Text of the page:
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Hundreds of Bluetooth Ad Beacons Uncovered in NYC Payphones

| 6 Oct 2014 19:45
Titan Free WiFi 310x

NYC City Hall now wants the beacons removed, even though the city government approved the initiative.

Bluetooth beacons that were discovered in hundreds of New York City payphone booths will now be removed, despite the deployment being approved by City Hall.

BuzzFeed reports that Titan, a firm that controls thousands of payphones and their ad displays across the city, placed several hundred Bluetooth beacons in payphones under its control. The beacons, which were approved by NYC's Department of Information Technology and Telecommunications (DoITT), were supposedly placed purely for "maintenance purposes only."

The beacons were installed in Fall 2013, meaning they've been active for nearly a year already. Whatever their original proposed purpose was, Titan has admitted to using the Bluetooth beacons to trigger ad rotation on the aforementioned phone booths, as well as to push advertising to smartphones directly. The latter recently came in the form of pushed ads during the Tribeca Film Festival.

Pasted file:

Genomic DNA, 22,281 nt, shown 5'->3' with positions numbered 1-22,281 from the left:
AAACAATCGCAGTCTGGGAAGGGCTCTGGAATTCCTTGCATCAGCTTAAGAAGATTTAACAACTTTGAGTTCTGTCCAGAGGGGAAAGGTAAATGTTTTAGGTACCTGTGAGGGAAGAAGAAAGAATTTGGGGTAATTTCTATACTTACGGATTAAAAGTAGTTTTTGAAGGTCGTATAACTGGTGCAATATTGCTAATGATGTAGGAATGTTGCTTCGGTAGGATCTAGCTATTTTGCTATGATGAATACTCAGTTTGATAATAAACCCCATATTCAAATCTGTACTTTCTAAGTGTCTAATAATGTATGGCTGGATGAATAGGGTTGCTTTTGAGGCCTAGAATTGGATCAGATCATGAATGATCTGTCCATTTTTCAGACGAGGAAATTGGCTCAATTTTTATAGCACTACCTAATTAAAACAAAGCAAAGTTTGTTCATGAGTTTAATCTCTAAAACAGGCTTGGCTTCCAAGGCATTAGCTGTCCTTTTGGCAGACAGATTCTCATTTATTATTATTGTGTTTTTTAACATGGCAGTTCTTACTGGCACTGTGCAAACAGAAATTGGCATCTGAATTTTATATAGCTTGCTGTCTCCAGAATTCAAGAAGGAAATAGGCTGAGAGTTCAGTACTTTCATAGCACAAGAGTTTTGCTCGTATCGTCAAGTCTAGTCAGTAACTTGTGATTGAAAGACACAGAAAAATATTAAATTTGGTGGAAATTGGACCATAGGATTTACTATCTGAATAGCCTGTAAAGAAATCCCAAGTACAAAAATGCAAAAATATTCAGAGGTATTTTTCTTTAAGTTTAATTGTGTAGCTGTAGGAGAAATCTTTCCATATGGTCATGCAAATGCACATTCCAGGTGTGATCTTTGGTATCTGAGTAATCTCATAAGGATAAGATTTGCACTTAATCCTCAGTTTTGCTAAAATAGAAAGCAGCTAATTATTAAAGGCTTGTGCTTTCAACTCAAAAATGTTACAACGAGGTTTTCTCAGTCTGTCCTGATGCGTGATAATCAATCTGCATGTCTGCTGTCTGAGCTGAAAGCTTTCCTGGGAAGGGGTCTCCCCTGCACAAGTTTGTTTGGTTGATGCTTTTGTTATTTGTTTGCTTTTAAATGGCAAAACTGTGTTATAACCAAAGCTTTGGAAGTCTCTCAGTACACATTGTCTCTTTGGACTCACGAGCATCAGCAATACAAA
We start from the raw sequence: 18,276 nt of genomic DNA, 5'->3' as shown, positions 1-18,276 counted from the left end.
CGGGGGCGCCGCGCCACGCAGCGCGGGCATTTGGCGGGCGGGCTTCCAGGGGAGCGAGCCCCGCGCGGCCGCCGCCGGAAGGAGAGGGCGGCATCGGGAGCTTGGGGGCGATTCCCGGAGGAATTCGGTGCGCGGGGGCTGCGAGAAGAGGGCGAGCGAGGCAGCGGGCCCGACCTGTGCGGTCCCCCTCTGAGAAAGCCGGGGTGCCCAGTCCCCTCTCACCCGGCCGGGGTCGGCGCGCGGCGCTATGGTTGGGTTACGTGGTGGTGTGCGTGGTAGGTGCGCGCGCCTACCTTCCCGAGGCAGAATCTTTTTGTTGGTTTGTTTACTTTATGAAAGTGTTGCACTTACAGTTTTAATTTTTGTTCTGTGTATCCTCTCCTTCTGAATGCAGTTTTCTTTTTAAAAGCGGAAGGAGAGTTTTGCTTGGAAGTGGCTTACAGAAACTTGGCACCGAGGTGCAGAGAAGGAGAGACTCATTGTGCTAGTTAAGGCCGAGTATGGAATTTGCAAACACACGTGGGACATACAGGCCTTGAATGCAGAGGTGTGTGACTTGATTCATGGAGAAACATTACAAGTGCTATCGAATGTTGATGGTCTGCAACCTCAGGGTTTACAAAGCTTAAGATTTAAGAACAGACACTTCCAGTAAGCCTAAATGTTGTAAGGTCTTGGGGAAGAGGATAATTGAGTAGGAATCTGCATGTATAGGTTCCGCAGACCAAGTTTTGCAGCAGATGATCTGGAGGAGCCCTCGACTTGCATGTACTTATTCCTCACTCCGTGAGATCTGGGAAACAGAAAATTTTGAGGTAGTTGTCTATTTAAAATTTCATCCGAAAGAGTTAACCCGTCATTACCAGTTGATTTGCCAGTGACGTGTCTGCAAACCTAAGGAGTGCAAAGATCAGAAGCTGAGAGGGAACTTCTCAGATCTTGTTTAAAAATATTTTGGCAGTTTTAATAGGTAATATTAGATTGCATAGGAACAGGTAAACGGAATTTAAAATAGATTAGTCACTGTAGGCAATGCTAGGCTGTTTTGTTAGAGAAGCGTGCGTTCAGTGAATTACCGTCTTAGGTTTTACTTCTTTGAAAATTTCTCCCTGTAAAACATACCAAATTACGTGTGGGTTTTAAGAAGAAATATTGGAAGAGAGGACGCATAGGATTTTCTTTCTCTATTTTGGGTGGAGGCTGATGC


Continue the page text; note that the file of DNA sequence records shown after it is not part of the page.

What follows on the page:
After BuzzFeed's report broke, the DoITT said all Bluetooth beacons would be removed immediately. 500 beacons are in play, and while their exact locations aren't known publicly, the report says most of the hardware is in lower Manhattan.

These Bluetooth beacons represent a serious potential invasion of privacy and security; even if people in the area don't opt-in for smartphone ads, the beacons can still track phones and devices in the area that have Bluetooth turned on. If you're using wireless headphones, or a headset with your smartphone, that likely includes you. The Bluetooth tracking can tie into specific apps (again, with user opt-in), and at the very least can tell the ad displays when a given number of people are within viewing range of the ads, triggering rotation.

Along with advertising displays and Bluetooth beacons, Titan is also one of the firms responsible for WiFi hotspots based in NYC payphones. Such WiFi, once widely implemented, is sure to operate like WiFi in airports (ad-supported), so this disaster could have long-reaching consequences for the firm. The city also has some questions to answer, as the beacons were placed without any sort of public notification, or discourse.

Sources: BuzzFeed | NY Daily News

Image Credits: Architizer | Mashable

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